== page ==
Foreign Policy Blogs

Elements Determining Modern Defense Strategy

Possible Land Based Missile Threats

In a documentary developed in 2018 called Rise of the Superbombs, the details of future defense threats are analyzed. One that might affect current policy and strategic defense initiatives is the possible use of hypersonic weapons in repelling or eliminating one of the most dominant weapons systems available to superpower countries, the Aircraft Carrier.

Aircraft Carriers make up much of the power base for countries that want to expand their military strength abroad. They are often based around one large Carrier, surrounded by defensive ships and other offensive destroyers. The weapons systems on the escorting vessels mostly consist of various types of missiles, cannons and anti-aircraft systems to protect the Carrier and other ships in the fleet. The surrounding group focuses on missile threats as well as undersea threats and may also consist of submarines to further challenge any below sea adversaries.

Beyond extremely fast torpedoes that some believe have been developed by Russia and may be present in the Persian Gulf, the main threat to the US Navy may be from shore based missile systems. While there are land based anti-ship missile systems likely in operation in many regions where a Carrier fleet could be targeted, the smaller systems may be able to be defeated by defense measures of the fleet.

According to the above mentioned documentary, the largest missile threat may come from the Chinese model DF-21D, a hypersonic land based ballistic missile that can apparently defeat most defense systems and could sink a fleet’s Carrier with a well placed strike. It is most likely the case that the ā€œDā€ variant of the DF-21 missile system was specifically designed to sink a US type Carrier and act as a strong naval deterrent for the Chinese Navy.

Defensive systems that have permeated the battlefields in many current conflict zones are now often designed to not only defeat aircraft, but also target cruise missiles and drones. Systems like the modernized BUK-M1 variants such as the BUK-M2 and BUK-M3, modern TOR-M1 variants like the TOR-M2, and S-300 and possible S-400 systems are all designed to shoot down Tomahawk and other types of cruise missiles. It may be the case that current naval actions are reflective of the need to target and eliminate any threats before more modern hypersonic systems come into play and pose a real threat to a Carrier group. The development or distribution of such weapons may be accelerating any strategies to move forward in a more assertive manner in conflict situations.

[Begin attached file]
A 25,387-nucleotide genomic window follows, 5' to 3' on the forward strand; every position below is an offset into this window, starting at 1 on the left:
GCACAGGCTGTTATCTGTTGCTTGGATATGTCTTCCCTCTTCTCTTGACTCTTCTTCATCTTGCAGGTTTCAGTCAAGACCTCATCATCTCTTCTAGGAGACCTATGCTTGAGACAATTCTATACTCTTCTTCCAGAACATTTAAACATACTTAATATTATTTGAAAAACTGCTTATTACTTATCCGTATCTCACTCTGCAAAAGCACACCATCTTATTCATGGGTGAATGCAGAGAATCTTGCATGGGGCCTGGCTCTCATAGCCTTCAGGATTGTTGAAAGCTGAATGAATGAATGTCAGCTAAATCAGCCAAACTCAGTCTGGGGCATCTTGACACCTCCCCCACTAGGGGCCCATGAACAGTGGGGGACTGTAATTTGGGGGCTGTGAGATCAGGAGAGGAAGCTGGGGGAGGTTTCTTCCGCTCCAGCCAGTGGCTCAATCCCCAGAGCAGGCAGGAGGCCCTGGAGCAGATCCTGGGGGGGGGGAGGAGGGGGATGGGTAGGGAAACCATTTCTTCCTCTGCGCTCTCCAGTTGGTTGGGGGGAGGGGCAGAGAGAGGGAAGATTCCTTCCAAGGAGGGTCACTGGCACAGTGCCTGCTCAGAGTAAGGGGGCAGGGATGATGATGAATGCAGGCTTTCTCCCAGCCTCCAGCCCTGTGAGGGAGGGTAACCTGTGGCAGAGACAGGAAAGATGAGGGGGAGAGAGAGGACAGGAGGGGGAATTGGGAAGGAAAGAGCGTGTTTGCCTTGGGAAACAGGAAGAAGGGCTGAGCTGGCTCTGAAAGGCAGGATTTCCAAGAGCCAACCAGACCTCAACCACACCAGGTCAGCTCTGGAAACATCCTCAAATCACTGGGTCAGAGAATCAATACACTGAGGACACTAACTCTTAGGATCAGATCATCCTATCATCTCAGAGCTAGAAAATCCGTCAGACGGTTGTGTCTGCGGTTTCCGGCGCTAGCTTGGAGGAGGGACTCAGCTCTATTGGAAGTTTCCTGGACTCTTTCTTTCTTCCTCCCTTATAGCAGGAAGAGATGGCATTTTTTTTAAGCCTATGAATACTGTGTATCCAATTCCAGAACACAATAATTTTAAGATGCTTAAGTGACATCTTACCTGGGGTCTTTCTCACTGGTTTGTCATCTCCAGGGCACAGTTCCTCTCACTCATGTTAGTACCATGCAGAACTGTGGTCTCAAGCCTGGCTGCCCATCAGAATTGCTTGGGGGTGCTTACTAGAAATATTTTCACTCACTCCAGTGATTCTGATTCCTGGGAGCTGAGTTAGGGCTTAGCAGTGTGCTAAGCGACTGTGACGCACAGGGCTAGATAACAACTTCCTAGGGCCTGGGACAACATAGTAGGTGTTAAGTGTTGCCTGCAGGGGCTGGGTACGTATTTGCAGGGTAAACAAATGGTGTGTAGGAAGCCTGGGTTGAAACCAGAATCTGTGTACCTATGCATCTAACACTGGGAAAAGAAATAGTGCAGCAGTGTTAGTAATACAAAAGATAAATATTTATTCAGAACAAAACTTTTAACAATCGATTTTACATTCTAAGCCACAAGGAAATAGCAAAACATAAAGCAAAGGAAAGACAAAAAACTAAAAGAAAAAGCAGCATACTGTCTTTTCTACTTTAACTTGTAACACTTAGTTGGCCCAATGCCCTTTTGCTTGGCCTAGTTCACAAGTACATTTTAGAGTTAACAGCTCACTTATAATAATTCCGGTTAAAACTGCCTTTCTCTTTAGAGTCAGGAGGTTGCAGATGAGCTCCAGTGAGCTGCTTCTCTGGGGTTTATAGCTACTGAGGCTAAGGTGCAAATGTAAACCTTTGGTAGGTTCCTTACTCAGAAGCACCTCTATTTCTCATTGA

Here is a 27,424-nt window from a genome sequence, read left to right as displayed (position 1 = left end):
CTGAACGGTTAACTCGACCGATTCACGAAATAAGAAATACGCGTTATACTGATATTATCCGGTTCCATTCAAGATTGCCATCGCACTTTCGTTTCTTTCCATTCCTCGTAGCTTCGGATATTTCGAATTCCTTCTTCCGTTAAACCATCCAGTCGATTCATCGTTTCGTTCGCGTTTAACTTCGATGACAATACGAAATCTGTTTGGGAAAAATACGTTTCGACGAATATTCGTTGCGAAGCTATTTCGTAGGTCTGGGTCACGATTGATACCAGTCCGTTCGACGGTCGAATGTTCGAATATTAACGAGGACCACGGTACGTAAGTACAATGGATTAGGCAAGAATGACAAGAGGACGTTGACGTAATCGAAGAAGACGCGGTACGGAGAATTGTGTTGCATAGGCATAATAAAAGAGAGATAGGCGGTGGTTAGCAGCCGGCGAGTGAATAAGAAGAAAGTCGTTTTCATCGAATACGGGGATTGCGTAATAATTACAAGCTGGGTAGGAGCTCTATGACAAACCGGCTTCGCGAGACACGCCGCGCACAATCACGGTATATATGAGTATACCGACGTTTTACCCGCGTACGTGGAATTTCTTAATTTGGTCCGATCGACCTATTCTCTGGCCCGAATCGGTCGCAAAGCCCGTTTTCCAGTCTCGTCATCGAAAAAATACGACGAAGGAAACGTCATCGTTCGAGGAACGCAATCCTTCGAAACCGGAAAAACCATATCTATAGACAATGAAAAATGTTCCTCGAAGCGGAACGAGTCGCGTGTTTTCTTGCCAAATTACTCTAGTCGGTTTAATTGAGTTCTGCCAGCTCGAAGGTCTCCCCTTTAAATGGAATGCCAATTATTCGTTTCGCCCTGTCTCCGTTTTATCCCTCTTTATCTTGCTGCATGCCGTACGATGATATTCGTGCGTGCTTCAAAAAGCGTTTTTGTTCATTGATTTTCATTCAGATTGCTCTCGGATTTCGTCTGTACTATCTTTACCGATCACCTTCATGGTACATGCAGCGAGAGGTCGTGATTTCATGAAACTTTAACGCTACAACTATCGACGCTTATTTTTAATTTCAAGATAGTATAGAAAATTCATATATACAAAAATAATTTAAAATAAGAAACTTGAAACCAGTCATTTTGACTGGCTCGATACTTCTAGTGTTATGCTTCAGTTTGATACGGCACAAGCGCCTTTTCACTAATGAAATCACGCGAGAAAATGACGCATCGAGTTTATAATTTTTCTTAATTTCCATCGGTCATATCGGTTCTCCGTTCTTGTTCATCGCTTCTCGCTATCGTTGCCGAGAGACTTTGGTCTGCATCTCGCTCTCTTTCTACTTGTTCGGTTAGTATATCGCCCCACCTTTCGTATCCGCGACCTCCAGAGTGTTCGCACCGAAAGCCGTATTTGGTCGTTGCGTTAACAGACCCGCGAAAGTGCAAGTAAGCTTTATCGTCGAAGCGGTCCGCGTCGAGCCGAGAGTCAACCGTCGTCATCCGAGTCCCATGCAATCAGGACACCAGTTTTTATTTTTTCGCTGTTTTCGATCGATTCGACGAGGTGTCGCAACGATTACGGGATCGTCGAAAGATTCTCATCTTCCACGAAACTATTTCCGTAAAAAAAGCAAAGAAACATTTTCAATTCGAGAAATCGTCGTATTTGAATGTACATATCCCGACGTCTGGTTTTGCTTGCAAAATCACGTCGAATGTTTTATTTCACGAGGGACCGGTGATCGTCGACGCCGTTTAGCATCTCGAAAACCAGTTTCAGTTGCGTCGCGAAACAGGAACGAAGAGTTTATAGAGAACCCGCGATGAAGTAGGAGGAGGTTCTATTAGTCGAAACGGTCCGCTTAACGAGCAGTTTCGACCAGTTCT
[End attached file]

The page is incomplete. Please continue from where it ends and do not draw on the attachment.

Author

Richard Basas
Richard Basas

Richard Basas, a Canadian Masters Level Law student educated in Spain, England, and Canada (U of London MA 2003 LL.M., 2007), has worked researching for CSIS and as a Reporter for the Latin America Advisor. He went on to study his MA in Latin American Political Economy in London with the University of London and LSE. Subsequently, Rich followed his career into Law focusing mostly on International Commerce and EU-Americas issues. He has worked for many commercial and legal organisations as well as within the Refugee Protection Community in Toronto, Canada, representing detained non-status indivduals residing in Canada. Rich will go on to study his PhD in International Law.

Areas of Focus:
Law; Economics and Commerce; Americas; Europe; Refugees; Immigration

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